PRESS STATEMENT | Judgment in prison torture case expected tomorrow in Johannesburg High Court

Date: 30/08/2023

Tomorrow, 31 August 2023 at 10am, judgment will be handed down at the Johannesburg High Court in the matter of Smith and Others v Minister of Justice and Correctional Services. Lawyers for Human Rights and Webber Wentzel act on behalf of five plaintiffs who were tortured at the Leeuwkop Maximum Correctional Centre.

In August 2014 the plaintiffs, all of whom were incarcerated at Leeuwkop at the time, were brutally tortured by Department of Correctional Services officials. In 2015, the plaintiffs instituted action against the Minister of Justice and Correctional Services, in his capacity as the employer of prison officials at Leeuwkop for the extensive physical and psychological injuries and suffering caused by the torture carried out by DCS officials. REDRESS, an international NGO that works on behalf of survivors of torture, was admitted as a friend of the court.

The trial, which commenced in 2019 and was delayed multiple times during the COVID-19 pandemic finally concluded in August 2022. This matter is the first of its kind in South Africa where the Court was asked to consider intentional state conduct relating to the elements of the crime of torture under the Prevention of Combating and Torture of Persons Act, 2013.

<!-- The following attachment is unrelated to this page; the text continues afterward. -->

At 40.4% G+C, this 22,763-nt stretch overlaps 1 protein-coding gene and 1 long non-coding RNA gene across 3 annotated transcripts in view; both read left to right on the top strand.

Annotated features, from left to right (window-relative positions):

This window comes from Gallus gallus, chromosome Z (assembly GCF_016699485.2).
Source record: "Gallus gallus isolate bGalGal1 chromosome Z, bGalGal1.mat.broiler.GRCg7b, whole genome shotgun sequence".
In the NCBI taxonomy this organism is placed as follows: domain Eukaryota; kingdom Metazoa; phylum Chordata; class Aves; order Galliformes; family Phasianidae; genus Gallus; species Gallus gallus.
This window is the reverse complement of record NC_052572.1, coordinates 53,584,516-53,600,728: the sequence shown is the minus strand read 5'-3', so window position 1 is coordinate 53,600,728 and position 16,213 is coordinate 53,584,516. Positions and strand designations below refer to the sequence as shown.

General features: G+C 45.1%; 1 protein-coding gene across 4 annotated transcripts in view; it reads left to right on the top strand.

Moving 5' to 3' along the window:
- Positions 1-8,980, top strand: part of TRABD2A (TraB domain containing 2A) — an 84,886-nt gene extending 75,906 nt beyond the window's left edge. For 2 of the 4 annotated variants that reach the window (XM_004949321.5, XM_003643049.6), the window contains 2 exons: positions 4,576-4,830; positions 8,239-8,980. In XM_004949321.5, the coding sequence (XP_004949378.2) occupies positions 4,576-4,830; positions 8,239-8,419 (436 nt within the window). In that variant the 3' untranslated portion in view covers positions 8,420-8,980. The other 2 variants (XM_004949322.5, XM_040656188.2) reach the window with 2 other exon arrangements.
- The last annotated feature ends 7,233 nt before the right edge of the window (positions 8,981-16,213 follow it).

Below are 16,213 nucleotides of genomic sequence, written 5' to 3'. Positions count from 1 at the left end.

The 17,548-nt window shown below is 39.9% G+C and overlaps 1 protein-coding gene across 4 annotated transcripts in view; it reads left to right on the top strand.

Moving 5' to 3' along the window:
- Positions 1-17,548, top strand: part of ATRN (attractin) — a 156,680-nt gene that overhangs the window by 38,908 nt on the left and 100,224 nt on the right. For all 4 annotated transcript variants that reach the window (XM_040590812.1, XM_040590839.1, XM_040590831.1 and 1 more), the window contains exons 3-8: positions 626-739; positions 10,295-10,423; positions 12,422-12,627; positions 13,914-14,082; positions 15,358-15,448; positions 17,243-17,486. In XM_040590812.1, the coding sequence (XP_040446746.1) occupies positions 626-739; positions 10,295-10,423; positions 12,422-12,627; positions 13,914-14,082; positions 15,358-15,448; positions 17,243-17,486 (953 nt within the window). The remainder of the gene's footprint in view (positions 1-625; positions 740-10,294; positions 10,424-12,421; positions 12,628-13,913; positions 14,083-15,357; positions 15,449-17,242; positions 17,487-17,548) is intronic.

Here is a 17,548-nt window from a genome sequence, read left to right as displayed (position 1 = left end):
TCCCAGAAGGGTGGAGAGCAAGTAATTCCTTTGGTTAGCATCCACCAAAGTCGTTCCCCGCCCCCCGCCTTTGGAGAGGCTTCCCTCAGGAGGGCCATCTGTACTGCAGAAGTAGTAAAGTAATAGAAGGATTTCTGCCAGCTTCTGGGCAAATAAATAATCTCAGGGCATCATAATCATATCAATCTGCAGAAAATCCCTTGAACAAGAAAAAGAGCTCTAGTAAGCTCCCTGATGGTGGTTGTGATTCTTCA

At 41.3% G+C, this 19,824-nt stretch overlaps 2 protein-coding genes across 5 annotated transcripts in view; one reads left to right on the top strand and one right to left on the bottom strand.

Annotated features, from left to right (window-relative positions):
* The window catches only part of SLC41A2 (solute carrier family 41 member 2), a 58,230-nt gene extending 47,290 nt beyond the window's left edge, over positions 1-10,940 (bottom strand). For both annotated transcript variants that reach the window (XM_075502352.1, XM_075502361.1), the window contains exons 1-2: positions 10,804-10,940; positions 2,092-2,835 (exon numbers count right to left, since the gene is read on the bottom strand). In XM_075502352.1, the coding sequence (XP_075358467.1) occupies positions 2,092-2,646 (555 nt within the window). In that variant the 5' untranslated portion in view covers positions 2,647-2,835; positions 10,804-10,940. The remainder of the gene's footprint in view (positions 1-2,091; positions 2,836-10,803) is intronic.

“This case is about our clients’ rights to human dignity, freedom and security of person, and the right to redress. Most importantly, it is about the right not be subjected to torture regardless of the circumstances that one finds oneself in. A successful outcome will be precedent setting and is vital as in the context of South Africa’s clear, binding international human rights’ law obligations to protect persons against torture,” said Nabeelah Mia, Head of the Penal Reform Programme at LHR.

The crime of torture is a shocking reality in South Africa. We hope that this matter will adequately sanction authority figures found guilty of the crime of torture. Such adequate sanctions are a prerequisite to ending torture, which does not have a place in our constitutional democracy,” said Odette Geldenhuys, Head of the Webber Wentzel Pro Bono team.

For further information, please contact:

Nabeelah Mia, Lawyers for Human Rights


Odette Geldenhuys, Webber Wentzel


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